keywords = "Explicit measures, Eye tracking, Implicit measures, Male gaze, Objectifying gaze, Sexual objectification",
author = "Orly Bareket and Nurit Shnabel and Dekel Abeles and Sarah Gervais and Shlomit Yuval-Greenberg",
year = "2019",
month = "8",
day = "15",
doi = "10.1007/s11199-018-0983-8",
language = "English (US)",
volume = "81",
pages = "245--256",
journal = "Sex Roles: A Journal of Research",
issn = "0360-0025",
publisher = "Springer New York",
number = "3-4",

}

TY - JOUR

T1 - Evidence for an Association between Men’s Spontaneous Objectifying Gazing Behavior and their Endorsement of Objectifying Attitudes toward Women

AU - Bareket, Orly

AU - Shnabel, Nurit

AU - Abeles, Dekel

AU - Gervais, Sarah

AU - Yuval-Greenberg, Shlomit

PY - 2019/8/15

Y1 - 2019/8/15

N2 - Despite growing scientific interest in the sexually objectifying male gaze, the relation between men’s gazing behavior and their sexually objectifying attitudes has not yet been examined. The present study addressed this gap in the literature. Sixty-one heterosexual Israeli men viewed photographs of female targets while their spontaneous eye movements were monitored to detect the amount of time they spent looking at the target’s sexual body parts versus face. They also completed a self-report measure of Men’s Objectification of Women. Consistent with feminist theorizing about the objectifying gaze, we found moderate associations between men’s gaze behavior and endorsement of sexually objectifying attitudes. These findings establish the construct validity of the measure of the objectifying gaze as the time spent staring at women’s bodies versus faces, which has been commonly used in previous research based on its face validity—yet without empirically testing whether it measures the theoretical construct of interest. Our findings contribute to the literature about the relations between attitudes and behaviors by shedding light on the association between explicit, self-reported versus more subtle, behavioral manifestations of men’s sexual objectification of women. Practically, they suggest that interventions to reduce sexual objectification should target both explicit attitudes and gaze behavior.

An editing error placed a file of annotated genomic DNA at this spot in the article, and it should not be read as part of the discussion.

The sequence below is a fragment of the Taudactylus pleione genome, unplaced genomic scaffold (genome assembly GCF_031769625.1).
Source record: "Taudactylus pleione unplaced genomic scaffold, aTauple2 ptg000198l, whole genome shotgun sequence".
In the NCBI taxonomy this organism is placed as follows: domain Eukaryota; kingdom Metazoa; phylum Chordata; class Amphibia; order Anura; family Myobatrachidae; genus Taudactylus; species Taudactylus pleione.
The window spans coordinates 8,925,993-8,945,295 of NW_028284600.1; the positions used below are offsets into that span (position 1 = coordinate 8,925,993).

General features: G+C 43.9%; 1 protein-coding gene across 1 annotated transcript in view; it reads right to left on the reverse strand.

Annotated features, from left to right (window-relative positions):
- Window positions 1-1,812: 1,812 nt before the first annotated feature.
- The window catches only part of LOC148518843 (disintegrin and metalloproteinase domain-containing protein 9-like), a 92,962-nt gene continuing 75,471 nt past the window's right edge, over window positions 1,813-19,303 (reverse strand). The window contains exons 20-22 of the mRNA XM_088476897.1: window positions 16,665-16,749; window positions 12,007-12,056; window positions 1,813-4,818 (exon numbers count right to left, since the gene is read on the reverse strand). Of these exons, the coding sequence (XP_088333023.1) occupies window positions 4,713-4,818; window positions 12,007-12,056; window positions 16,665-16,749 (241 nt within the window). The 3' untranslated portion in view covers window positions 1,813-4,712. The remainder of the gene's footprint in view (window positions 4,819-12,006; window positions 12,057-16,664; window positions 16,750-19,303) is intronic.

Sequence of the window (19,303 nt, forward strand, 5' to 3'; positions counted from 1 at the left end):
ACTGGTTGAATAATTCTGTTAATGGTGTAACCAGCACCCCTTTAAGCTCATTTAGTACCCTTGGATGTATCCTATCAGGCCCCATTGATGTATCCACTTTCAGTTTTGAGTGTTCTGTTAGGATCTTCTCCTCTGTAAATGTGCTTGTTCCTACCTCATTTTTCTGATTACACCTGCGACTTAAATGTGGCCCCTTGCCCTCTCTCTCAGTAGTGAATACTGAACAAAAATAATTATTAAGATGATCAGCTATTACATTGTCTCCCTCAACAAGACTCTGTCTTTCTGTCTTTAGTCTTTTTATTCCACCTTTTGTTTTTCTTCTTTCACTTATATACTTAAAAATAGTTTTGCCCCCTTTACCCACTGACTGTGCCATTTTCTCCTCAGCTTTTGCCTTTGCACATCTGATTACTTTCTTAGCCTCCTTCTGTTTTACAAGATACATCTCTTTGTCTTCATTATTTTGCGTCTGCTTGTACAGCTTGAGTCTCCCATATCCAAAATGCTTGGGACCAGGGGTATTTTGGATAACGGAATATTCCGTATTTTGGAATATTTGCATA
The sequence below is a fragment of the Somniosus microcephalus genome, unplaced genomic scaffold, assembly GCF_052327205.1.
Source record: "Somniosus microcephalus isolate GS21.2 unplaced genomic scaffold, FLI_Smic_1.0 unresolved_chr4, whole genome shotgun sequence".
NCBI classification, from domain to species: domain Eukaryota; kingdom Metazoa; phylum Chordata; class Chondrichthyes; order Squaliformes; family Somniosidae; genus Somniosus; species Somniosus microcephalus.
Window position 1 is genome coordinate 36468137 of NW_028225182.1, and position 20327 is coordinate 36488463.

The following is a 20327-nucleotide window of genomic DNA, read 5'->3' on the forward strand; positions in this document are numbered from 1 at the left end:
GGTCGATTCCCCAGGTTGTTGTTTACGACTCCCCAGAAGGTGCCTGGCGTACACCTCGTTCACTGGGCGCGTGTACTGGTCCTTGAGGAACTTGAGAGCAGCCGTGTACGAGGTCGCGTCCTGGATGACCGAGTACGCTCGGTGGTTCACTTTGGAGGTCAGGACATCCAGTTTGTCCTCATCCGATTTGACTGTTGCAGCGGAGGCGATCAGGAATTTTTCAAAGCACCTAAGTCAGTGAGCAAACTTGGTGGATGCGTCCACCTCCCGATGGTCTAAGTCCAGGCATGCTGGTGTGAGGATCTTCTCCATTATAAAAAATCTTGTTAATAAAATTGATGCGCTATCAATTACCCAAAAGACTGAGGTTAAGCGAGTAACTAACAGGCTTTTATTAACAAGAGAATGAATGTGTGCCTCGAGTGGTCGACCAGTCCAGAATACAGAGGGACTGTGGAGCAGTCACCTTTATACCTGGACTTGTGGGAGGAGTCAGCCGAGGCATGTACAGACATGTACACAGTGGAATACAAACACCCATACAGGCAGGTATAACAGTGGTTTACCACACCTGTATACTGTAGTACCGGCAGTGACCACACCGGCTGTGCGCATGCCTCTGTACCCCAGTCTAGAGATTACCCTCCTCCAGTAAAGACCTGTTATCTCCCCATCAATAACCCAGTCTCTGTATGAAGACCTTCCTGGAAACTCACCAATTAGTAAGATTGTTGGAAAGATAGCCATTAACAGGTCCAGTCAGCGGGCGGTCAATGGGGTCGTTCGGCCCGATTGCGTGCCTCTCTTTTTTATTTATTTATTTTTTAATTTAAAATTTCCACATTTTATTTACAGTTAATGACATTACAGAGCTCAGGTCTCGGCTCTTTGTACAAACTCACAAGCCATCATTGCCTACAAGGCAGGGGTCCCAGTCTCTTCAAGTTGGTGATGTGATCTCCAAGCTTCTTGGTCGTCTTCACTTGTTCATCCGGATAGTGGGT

AB - Despite growing scientific interest in the sexually objectifying male gaze, the relation between men’s gazing behavior and their sexually objectifying attitudes has not yet been examined. The present study addressed this gap in the literature. Sixty-one heterosexual Israeli men viewed photographs of female targets while their spontaneous eye movements were monitored to detect the amount of time they spent looking at the target’s sexual body parts versus face. They also completed a self-report measure of Men’s Objectification of Women. Consistent with feminist theorizing about the objectifying gaze, we found moderate associations between men’s gaze behavior and endorsement of sexually objectifying attitudes. These findings establish the construct validity of the measure of the objectifying gaze as the time spent staring at women’s bodies versus faces, which has been commonly used in previous research based on its face validity—yet without empirically testing whether it measures the theoretical construct of interest. Our findings contribute to the literature about the relations between attitudes and behaviors by shedding light on the association between explicit, self-reported versus more subtle, behavioral manifestations of men’s sexual objectification of women. Practically, they suggest that interventions to reduce sexual objectification should target both explicit attitudes and gaze behavior.

KW - Explicit measures

KW - Eye tracking

KW - Implicit measures

KW - Male gaze

KW - Objectifying gaze

KW - Sexual objectification

UR - http://www.scopus.com/inward/record.url?scp=85056306807&partnerID=8YFLogxK

UR - http://www.scopus.com/inward/citedby.url?scp=85056306807&partnerID=8YFLogxK

U2 - 10.1007/s11199-018-0983-8

DO - 10.1007/s11199-018-0983-8

M3 - Article

AN - SCOPUS:85056306807

VL - 81

SP - 245

EP - 256

JO - Sex Roles: A Journal of Research

JF - Sex Roles: A Journal of Research

SN - 0360-0025

IS - 3-4

ER -